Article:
The housing plan is out
President Obama unveiled his plan for the housing market this morning. Here's a detailed article from Bloomberg about the proposal, but I'll also give you an abridged version. The plan is worth $275 billion and there are three main components:
$75 billion, mostly from the $700 billion bailout fund, will go to homeowners struggling to pay their mortgages. Fannie Mae and Freddie Mac will put in another $100 billion on mortgages, to help restructure some loans and increase new lending. The government might also chip in $100 billion to protect Fannie and Freddie against any losses.
Under the program, a lender would be responsible for reducing monthly payments to no more than 38 percent of a borrower's income. The government will share the cost of cutting the rate further to 31 percent.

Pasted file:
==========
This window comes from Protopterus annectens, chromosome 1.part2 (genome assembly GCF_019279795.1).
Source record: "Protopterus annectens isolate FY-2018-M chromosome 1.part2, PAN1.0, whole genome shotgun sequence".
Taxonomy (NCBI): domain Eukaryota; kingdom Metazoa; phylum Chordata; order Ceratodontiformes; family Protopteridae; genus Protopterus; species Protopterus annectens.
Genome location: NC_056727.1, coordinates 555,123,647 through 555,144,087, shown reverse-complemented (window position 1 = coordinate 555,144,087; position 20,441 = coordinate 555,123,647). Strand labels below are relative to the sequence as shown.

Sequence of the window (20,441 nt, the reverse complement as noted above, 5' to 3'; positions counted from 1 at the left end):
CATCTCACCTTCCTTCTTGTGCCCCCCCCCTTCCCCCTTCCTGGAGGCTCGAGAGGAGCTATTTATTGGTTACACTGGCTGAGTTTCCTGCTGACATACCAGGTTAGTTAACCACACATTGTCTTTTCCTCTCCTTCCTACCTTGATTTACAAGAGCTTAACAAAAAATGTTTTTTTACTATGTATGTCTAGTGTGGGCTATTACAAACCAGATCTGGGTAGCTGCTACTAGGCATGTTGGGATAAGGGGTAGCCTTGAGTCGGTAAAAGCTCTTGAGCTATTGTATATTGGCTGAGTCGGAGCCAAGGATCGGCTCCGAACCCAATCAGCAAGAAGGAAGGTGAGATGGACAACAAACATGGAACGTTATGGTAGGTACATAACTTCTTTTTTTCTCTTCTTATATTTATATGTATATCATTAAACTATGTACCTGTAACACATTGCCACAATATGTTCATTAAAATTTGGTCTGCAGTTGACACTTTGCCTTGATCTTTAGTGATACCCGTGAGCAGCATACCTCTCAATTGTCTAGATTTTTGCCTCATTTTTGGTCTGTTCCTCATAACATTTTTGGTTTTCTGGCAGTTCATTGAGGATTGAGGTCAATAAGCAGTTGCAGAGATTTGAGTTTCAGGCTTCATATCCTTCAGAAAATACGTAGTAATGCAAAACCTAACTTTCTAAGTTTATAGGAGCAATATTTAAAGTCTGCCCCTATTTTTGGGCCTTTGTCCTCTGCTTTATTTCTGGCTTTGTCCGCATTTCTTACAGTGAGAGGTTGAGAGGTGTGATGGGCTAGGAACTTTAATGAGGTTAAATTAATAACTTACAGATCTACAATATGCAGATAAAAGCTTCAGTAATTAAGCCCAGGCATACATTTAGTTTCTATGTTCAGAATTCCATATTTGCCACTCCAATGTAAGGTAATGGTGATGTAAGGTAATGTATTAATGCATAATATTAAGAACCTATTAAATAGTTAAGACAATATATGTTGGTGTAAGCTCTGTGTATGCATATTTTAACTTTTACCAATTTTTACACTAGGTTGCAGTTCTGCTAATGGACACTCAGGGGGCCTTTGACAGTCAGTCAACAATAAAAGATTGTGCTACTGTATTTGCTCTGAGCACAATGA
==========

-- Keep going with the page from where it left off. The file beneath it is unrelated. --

The President also says he'll support changing bankruptcy rules to allow judges to reduce mortgages to fair market value -- as long as borrowers pay their debts under a court ordered plan.
Here are some comments about the proposal:
HUD Secretary Shaun Donovan: A family with a conforming Fannie Mae or Freddie Mac mortgage will save an average of $2,300 annually under the program. We'll have as many as 6 million foreclosures in the next three years if this program isn't implemented.
Michael Cheah, portfolio manager at AIG SunAmerica in NJ: "This plan is good, but it is unnecessarily complicated. Every effort helps, but the question is effectiveness. I
think it could come with side effects, like people trying to game the system."
Andrew Bekoff, chief investment officer at LPB Capital LLC in Pennsylvania:
"The plan has a real shot to help. The combination of government action and additional funding Fannie and Freddie should help keep millions of Americans in their homes."